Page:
When the first female Chief Justice in the history of Australia’s highest court was sworn in earlier this year, there was celebration amongst the female legal profession. There was also disappointment. Disappointment that it had taken so long for a woman to hold the position of Chief Justice of the High Court of Australia.
The lack of women in senior positions in the law resulted in a survey by the Law Council of Australia on why women leave law firms which led to the National Report on Attrition and Re-engagement. This year, the International Bar Association built on the survey seeking to find out why women leave the legal profession.
The chair of the International Bar Association’s Women Lawyers’ Interest Group said: “Women leaving law firms to the degree at which they are presently doing is very worrying. This specific issue lies within the broader serious problem of a major lack of diversity in the legal profession, particularly within senior roles.”
Professor George Williams AO and Daniel Reynolds performed a study of barristers advocating in the High Court. They found that in the financial year 2015-2016, not a single female barrister appeared for any party. In their article in the Australian Law Journal, the authors said that “significantly, six of the top ten most frequently appearing female barristers before the High Court over this period did not speak on any occasion before the Court.”
This is not because there is a lack of women in the legal profession. In fact according to Professor Williams, there are more women than men graduating from law school (60%) and more women than men admitted to legal practice (63%). So while women are making up the breadth of law graduates and legal practitioners, they are still under-represented before Australia’s highest court, on the bench and in senior legal positions.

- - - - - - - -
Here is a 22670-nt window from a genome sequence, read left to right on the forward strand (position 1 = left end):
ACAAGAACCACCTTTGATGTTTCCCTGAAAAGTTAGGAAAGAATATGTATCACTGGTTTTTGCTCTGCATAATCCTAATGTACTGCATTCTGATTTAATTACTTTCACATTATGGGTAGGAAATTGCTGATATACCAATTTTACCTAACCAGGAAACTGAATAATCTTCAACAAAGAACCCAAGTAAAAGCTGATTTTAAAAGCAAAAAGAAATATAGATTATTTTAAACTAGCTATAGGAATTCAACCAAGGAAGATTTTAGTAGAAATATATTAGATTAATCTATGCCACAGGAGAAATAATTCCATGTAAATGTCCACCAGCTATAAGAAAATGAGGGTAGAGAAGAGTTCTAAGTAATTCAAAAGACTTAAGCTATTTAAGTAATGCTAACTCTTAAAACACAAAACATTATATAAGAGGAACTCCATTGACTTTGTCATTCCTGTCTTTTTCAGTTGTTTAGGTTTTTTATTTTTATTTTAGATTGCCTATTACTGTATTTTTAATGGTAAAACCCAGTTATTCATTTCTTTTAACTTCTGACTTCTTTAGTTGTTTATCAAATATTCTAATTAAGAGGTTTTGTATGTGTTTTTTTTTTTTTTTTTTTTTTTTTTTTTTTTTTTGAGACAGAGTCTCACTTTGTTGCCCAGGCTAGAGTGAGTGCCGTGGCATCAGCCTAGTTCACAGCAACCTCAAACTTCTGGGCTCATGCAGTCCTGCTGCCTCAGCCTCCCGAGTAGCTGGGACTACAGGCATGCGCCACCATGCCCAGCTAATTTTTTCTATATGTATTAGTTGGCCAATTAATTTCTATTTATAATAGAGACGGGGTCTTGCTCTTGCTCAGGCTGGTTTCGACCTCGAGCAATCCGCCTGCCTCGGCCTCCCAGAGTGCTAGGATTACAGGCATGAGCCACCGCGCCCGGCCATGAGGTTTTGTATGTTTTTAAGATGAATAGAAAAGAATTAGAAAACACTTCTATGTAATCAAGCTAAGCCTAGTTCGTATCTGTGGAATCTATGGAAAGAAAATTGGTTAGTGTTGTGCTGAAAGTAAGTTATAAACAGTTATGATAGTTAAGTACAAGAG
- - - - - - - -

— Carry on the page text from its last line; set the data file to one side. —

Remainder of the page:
Decades of research has shown that socially diverse groups create thought diversity which makes us better problem-solvers, more creative, diligent and hard-working. Whether it be diversity of thought, race, ethnicity, gender or sexual orientation, a diverse workforce ensures innovation, breakthrough solutions and efficient processes.
With this is mind, in late 2016 the Law Council of Australia introduced its National Model Gender Equitable Briefing Policy. According to the report, ‘the Policy includes interim and long term targets with the ultimate aim of briefing women in at least 30 per cent of all matters and paying 30 per cent of the value of all brief fees by 2020. The Policy is intended to drive cultural change within the legal profession, support the progression and retention of women barristers, and address the significant pay gap and under-representation of women in the superior courts.’
To support this, the Law Council of Australia will launch a national campaign against unconscious bias amongst lawyers which will consist of workshops and online courses. It is hoped that this will help lawyers to come to terms with their inherent biases and resist acting on unconscious programming. If we use these tools to embrace diversity in the legal profession, we will reap the benefits as we seek to administer justice.
#BeBoldForChange #IWD2017 Happy International Women’s Day!
“Here’s to strong women. May we know them. May we be them. May we raise them.”